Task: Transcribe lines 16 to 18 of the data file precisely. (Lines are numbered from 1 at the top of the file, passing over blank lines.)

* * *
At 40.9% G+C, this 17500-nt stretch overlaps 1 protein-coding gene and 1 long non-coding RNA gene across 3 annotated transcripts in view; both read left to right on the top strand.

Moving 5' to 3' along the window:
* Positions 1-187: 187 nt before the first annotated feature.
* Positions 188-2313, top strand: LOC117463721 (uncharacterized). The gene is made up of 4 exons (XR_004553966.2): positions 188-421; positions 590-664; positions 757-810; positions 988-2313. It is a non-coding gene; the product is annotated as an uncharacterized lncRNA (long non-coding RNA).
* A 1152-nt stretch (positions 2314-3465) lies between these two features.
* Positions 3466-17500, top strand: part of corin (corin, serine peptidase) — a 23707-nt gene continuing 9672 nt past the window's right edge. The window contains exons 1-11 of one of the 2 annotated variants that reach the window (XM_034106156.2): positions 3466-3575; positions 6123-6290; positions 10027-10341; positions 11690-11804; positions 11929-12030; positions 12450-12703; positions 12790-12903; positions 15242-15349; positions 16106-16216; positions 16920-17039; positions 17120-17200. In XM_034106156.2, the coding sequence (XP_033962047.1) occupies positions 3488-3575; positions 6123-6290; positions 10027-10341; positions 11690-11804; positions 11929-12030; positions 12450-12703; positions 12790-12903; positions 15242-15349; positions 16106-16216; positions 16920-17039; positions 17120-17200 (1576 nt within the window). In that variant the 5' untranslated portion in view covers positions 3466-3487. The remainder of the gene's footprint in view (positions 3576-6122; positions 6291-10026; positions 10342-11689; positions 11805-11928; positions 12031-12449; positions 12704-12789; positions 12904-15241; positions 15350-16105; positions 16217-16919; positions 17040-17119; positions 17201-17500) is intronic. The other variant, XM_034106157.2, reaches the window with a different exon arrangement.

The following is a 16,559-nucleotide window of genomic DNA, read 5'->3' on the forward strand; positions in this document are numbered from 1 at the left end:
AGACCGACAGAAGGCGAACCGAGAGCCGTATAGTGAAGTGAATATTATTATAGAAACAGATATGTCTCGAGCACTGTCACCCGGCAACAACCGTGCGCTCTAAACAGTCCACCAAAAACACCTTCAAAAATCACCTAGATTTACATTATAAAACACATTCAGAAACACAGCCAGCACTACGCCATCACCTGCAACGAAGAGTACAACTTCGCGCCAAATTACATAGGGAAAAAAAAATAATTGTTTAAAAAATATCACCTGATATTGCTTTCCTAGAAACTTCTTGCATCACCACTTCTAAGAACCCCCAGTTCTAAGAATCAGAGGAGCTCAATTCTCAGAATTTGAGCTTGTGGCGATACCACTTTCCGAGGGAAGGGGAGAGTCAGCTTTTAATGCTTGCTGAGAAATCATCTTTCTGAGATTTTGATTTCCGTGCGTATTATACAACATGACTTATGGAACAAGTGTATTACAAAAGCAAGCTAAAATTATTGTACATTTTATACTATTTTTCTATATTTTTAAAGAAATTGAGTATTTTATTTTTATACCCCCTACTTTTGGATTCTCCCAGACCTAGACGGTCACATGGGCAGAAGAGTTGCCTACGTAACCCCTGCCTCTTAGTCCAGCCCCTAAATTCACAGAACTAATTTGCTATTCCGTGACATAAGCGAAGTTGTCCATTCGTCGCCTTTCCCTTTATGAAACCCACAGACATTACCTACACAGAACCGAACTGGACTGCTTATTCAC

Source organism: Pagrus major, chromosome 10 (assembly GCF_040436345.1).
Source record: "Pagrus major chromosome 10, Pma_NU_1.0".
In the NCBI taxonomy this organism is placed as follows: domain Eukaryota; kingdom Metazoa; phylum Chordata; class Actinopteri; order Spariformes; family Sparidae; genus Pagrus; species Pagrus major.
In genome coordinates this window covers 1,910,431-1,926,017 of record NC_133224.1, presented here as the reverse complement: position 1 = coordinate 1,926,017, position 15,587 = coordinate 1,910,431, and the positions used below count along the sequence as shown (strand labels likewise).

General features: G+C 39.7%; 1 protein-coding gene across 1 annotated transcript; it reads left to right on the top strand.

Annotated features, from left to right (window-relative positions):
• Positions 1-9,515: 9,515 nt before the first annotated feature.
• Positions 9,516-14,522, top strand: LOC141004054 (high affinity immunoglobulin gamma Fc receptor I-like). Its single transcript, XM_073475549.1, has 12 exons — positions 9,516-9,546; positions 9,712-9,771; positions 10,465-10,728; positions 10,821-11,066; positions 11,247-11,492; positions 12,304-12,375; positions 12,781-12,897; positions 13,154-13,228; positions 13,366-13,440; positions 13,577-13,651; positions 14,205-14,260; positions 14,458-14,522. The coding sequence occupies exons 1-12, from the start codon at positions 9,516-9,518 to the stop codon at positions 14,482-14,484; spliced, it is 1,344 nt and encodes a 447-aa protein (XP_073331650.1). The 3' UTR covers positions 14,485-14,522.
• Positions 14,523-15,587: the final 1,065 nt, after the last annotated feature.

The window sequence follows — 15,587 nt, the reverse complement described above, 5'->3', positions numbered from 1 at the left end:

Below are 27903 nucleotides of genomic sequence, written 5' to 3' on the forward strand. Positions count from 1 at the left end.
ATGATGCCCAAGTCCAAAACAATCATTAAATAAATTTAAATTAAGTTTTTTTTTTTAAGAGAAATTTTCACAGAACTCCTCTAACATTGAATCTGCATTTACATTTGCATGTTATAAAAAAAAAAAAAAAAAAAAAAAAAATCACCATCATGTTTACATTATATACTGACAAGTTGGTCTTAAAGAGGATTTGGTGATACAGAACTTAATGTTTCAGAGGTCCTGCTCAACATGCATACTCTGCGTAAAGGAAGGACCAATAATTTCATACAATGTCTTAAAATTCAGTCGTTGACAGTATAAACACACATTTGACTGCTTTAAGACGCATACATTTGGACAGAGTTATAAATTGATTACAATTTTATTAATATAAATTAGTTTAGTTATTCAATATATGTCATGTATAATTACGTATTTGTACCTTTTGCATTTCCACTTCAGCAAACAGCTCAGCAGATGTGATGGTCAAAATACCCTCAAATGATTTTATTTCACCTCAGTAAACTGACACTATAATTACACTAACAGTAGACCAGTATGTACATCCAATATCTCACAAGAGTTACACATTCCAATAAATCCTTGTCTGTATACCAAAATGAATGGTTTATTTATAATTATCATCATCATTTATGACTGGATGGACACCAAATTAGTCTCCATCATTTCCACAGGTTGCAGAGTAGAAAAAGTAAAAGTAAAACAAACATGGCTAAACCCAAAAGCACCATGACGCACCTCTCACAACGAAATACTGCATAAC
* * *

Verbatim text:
• Positions 9,516-14,522, top strand: LOC141004054 (high affinity immunoglobulin gamma Fc receptor I-like). Its single transcript, XM_073475549.1, has 12 exons — positions 9,516-9,546; positions 9,712-9,771; positions 10,465-10,728; positions 10,821-11,066; positions 11,247-11,492; positions 12,304-12,375; positions 12,781-12,897; positions 13,154-13,228; positions 13,366-13,440; positions 13,577-13,651; positions 14,205-14,260; positions 14,458-14,522. The coding sequence occupies exons 1-12, from the start codon at positions 9,516-9,518 to the stop codon at positions 14,482-14,484; spliced, it is 1,344 nt and encodes a 447-aa protein (XP_073331650.1). The 3' UTR covers positions 14,485-14,522.
• Positions 14,523-15,587: the final 1,065 nt, after the last annotated feature.

The window sequence follows — 15,587 nt, the reverse complement described above, 5'->3', positions numbered from 1 at the left end: